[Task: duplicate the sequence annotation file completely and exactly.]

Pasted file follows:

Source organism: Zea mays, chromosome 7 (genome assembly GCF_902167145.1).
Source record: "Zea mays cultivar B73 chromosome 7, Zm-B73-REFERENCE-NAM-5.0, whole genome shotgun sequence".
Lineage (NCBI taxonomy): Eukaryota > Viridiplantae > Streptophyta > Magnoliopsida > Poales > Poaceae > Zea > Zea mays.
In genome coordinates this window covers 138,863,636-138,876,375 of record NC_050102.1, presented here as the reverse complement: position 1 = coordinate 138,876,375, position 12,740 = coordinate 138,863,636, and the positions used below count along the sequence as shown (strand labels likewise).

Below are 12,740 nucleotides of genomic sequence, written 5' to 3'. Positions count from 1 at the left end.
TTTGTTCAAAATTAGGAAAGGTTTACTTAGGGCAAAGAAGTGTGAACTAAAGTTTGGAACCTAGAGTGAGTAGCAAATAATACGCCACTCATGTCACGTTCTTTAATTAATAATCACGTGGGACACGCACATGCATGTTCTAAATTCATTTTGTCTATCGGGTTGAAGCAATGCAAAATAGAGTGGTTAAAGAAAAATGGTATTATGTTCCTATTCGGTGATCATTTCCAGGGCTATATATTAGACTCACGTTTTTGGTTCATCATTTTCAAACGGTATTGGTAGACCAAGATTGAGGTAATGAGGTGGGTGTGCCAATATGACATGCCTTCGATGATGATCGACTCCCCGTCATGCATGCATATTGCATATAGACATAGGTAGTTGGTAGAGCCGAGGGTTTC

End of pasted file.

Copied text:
Source organism: Zea mays, chromosome 7 (genome assembly GCF_902167145.1).
Source record: "Zea mays cultivar B73 chromosome 7, Zm-B73-REFERENCE-NAM-5.0, whole genome shotgun sequence".
Lineage (NCBI taxonomy): Eukaryota > Viridiplantae > Streptophyta > Magnoliopsida > Poales > Poaceae > Zea > Zea mays.
In genome coordinates this window covers 138,863,636-138,876,375 of record NC_050102.1, presented here as the reverse complement: position 1 = coordinate 138,876,375, position 12,740 = coordinate 138,863,636, and the positions used below count along the sequence as shown (strand labels likewise).

Below are 12,740 nucleotides of genomic sequence, written 5' to 3'. Positions count from 1 at the left end.
TTTGTTCAAAATTAGGAAAGGTTTACTTAGGGCAAAGAAGTGTGAACTAAAGTTTGGAACCTAGAGTGAGTAGCAAATAATACGCCACTCATGTCACGTTCTTTAATTAATAATCACGTGGGACACGCACATGCATGTTCTAAATTCATTTTGTCTATCGGGTTGAAGCAATGCAAAATAGAGTGGTTAAAGAAAAATGGTATTATGTTCCTATTCGGTGATCATTTCCAGGGCTATATATTAGACTCACGTTTTTGGTTCATCATTTTCAAACGGTATTGGTAGACCAAGATTGAGGTAATGAGGTGGGTGTGCCAATATGACATGCCTTCGATGATGATCGACTCCCCGTCATGCATGCATATTGCATATAGACATAGGTAGTTGGTAGAGCCGAGGGTTTC